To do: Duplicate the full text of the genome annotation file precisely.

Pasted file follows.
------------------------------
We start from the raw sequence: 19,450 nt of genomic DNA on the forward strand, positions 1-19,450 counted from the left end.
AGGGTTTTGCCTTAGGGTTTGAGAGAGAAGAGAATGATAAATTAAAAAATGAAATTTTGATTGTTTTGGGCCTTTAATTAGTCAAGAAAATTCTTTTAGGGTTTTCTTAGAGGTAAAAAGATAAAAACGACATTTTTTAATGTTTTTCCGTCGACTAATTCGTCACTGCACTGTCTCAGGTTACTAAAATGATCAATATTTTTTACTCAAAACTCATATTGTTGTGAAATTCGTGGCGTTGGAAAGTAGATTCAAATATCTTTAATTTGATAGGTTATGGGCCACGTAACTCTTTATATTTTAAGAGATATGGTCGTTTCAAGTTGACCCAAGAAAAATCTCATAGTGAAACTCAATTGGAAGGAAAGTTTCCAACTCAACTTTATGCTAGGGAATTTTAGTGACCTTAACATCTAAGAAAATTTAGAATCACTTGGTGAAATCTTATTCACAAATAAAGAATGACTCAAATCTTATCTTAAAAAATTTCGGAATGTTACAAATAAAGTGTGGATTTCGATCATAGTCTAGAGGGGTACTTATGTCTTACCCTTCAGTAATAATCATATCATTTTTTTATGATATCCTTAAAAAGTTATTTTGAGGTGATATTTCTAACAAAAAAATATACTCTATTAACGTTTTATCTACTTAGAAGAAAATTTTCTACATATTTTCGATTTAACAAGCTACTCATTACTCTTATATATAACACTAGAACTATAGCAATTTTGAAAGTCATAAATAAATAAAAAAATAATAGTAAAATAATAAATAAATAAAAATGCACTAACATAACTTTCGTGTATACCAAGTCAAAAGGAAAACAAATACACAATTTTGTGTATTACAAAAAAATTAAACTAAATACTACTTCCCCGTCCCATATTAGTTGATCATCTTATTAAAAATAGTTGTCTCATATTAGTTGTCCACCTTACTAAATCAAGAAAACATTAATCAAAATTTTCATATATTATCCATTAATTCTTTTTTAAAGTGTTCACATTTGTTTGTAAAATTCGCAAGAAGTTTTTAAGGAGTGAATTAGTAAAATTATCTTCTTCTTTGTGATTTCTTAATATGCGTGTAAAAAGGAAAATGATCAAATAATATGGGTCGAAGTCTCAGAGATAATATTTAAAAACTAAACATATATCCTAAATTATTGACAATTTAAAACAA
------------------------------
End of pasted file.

We start from the raw sequence: 19,450 nt of genomic DNA on the forward strand, positions 1-19,450 counted from the left end.
AGGGTTTTGCCTTAGGGTTTGAGAGAGAAGAGAATGATAAATTAAAAAATGAAATTTTGATTGTTTTGGGCCTTTAATTAGTCAAGAAAATTCTTTTAGGGTTTTCTTAGAGGTAAAAAGATAAAAACGACATTTTTTAATGTTTTTCCGTCGACTAATTCGTCACTGCACTGTCTCAGGTTACTAAAATGATCAATATTTTTTACTCAAAACTCATATTGTTGTGAAATTCGTGGCGTTGGAAAGTAGATTCAAATATCTTTAATTTGATAGGTTATGGGCCACGTAACTCTTTATATTTTAAGAGATATGGTCGTTTCAAGTTGACCCAAGAAAAATCTCATAGTGAAACTCAATTGGAAGGAAAGTTTCCAACTCAACTTTATGCTAGGGAATTTTAGTGACCTTAACATCTAAGAAAATTTAGAATCACTTGGTGAAATCTTATTCACAAATAAAGAATGACTCAAATCTTATCTTAAAAAATTTCGGAATGTTACAAATAAAGTGTGGATTTCGATCATAGTCTAGAGGGGTACTTATGTCTTACCCTTCAGTAATAATCATATCATTTTTTTATGATATCCTTAAAAAGTTATTTTGAGGTGATATTTCTAACAAAAAAATATACTCTATTAACGTTTTATCTACTTAGAAGAAAATTTTCTACATATTTTCGATTTAACAAGCTACTCATTACTCTTATATATAACACTAGAACTATAGCAATTTTGAAAGTCATAAATAAATAAAAAAATAATAGTAAAATAATAAATAAATAAAAATGCACTAACATAACTTTCGTGTATACCAAGTCAAAAGGAAAACAAATACACAATTTTGTGTATTACAAAAAAATTAAACTAAATACTACTTCCCCGTCCCATATTAGTTGATCATCTTATTAAAAATAGTTGTCTCATATTAGTTGTCCACCTTACTAAATCAAGAAAACATTAATCAAAATTTTCATATATTATCCATTAATTCTTTTTTAAAGTGTTCACATTTGTTTGTAAAATTCGCAAGAAGTTTTTAAGGAGTGAATTAGTAAAATTATCTTCTTCTTTGTGATTTCTTAATATGCGTGTAAAAAGGAAAATGATCAAATAATATGGGTCGAAGTCTCAGAGATAATATTTAAAAACTAAACATATATCCTAAATTATTGACAATTTAAAACAA